Why do I know what my dogs have to teach my children? Because I learned the same lessons they’re learning now. Where their teachers are predominately collies, mine were two beautiful Golden Retrievers, a Springer Spaniel and a Yorkshire Terrier.
1. Family is Important
I guess I didn’t appreciate it at the time, but when I look back – lots of our family moments involved our dogs. Discovering secluded beaches, almost being blown away, collecting precious shells and being just us away from the world.
Those adventures that became memories of a childhood spent with those people who influenced my life and shaped my future self. Photographs like the one below of a simpler time, when the most pressing matter was whether the Mr Whippy (my mum’s favourite) ice cream van would still be by the car when we got back from our walk 😉
2. How to Just ‘Be’
Life is considerably more stressful as an adult than it was through my childhood. But my favourite way to unwind and relax was, and still is, to go for a walk with my dogs.
Humans find it hard to just be in the moment, not to be thinking about the past or what’s around the next corner. The joy of walking with a dog is finding the happiness and joy in small things – discovering a ball in a hedgerow, racing your doggy family, diving into your favourite patch of river or simply finding a jolly good smell to roll in!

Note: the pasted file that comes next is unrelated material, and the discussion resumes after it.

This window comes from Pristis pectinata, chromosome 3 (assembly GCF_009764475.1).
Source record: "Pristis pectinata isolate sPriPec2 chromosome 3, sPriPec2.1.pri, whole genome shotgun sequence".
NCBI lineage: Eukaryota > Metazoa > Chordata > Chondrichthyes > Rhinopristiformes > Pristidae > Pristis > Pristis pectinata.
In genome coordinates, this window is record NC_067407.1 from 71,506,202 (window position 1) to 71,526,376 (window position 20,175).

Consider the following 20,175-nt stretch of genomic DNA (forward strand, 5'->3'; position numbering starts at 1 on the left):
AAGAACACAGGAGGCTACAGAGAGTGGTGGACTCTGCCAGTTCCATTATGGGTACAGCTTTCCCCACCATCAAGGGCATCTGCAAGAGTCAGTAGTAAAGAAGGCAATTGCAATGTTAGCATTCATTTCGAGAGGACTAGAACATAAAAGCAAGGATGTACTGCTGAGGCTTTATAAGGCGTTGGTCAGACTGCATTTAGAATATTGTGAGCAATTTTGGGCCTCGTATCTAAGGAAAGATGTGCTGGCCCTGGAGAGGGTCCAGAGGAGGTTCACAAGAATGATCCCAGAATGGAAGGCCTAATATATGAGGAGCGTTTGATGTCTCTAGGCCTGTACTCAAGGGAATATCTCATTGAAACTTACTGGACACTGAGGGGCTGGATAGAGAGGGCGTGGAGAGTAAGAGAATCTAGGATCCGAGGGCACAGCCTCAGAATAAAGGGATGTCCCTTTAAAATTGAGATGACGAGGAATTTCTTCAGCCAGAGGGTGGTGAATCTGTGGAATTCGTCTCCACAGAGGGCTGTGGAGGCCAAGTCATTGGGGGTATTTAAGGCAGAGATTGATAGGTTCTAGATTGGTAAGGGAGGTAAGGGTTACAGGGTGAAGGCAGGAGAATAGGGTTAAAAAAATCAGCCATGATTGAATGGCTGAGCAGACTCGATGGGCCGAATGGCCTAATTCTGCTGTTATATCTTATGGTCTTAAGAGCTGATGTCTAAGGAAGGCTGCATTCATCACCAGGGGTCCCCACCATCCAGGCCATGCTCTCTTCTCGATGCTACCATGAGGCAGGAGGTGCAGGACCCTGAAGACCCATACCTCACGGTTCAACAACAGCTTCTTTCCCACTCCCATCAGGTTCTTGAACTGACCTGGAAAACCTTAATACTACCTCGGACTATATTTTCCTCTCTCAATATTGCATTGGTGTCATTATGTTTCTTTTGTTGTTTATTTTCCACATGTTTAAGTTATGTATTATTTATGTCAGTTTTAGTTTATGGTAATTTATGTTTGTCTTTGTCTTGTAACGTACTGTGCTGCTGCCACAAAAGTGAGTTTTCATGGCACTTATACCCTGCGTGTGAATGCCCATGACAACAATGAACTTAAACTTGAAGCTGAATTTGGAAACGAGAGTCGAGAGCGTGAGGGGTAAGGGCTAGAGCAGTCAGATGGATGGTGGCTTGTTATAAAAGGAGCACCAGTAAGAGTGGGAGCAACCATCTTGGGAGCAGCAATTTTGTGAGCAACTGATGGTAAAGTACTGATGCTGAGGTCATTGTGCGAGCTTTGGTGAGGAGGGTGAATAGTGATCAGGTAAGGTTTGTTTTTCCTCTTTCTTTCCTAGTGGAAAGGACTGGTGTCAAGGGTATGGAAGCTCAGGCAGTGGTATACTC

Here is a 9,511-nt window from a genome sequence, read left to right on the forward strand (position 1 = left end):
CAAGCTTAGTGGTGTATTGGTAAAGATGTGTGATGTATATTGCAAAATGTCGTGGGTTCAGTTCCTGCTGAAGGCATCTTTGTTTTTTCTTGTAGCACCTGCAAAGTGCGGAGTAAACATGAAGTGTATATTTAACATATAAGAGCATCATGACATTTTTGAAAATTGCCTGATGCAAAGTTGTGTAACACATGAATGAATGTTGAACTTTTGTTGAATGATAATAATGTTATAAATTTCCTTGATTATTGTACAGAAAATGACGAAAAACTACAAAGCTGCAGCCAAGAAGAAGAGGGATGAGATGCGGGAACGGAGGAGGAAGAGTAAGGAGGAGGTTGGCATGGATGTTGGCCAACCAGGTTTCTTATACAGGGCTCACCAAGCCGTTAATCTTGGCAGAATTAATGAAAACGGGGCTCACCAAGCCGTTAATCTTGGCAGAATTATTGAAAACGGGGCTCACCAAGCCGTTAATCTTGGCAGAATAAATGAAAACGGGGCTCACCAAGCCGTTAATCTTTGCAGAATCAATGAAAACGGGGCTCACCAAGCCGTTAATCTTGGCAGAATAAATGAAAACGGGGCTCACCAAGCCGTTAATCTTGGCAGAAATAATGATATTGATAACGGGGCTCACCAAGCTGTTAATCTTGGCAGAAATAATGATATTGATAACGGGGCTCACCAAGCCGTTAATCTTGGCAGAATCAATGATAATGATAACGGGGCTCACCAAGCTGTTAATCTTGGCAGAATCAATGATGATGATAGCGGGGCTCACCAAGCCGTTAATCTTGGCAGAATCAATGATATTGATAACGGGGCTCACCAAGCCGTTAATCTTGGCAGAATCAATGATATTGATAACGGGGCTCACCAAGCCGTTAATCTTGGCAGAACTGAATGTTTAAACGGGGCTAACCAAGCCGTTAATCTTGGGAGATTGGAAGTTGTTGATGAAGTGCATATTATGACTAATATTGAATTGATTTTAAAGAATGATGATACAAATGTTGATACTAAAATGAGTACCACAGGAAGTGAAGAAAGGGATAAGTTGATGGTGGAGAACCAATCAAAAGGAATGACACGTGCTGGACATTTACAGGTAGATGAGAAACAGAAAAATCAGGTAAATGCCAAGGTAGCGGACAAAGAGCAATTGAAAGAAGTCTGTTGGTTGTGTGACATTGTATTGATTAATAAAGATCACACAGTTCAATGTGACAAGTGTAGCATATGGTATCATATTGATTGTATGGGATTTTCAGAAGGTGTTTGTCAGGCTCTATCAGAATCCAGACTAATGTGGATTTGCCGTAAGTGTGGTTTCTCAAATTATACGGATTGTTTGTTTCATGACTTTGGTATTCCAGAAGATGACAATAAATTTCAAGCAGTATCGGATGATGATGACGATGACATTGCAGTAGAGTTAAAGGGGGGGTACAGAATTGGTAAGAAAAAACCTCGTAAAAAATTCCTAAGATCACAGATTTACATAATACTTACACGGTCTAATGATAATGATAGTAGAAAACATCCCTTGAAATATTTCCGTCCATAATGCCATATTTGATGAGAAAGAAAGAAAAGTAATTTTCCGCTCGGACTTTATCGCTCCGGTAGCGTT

I know many of my friends had dogs when I was growing up, but I’m not sure so many of them enjoyed the responsibility as much as I did! I’m sure there were days when it was a chore, but they aren’t the memories that shine out from that time.
I remember feeling pleased that sorting the dogs out were my job, and feeling pride in doing it to the best of my ability. My memories include warming the kettle to add warm water to their breakfasts and the gravy juices making a delicious smell that had them all salivating in expectation. Of waking up early and going out for walks when there was barely anyone else about, just the bright, morning sunshine, dew on the grass and me and my dogs. Heaven 🙂
If my children’s first experiences of friendship should come from our dogs, then I’m happy that they’ve been blessed with pretty extraordinary memories of what friendship is all about.
I have a vivid memory of one morning waking up to find a hive of bees crawling EVERYWHERE throughout my bedroom – silly me for leaving my bedroom light on and window open! Raffles my faithful Yorkshire Terrier, was in his usual place at the end of my bed – whilst I was desperate to be out of there as soon as I could, leaving him wasn’t an option. He never left me, not till his eyes grew dim and his body grew thin and frail and it was his time to say goodbye.
5. Saying Goodbye
My first important goodbye was to our family’s first ever dog – our darling Golden Retriever, Kelly. My nursemaid, and walking aid as a toddler, she had blessed our family with many wonderful memories – good, bad and the odd ugly! But as is the way with our precious pets, they can’t live forever.
I don’t remember the full medical details, though I believe it was something to do with a tumour. My parents explained to all of us that Kelly would be put to sleep and that we needed to say our goodbyes. I was about 11 years old and had recently started secondary school, it broke my heart and I cried my eyes out.
Is that something that I want my children to suffer? Not really, but I’d rather they had memories such as Kelly has left me with than never had the chance to experience the love of a wonderful dog like her. And her loss and dealing with that grief, made it easier to bear the loss of my beloved Granddad a few years later – she let me know that whilst the initial loss is so very painful, you never lose the memories you made together.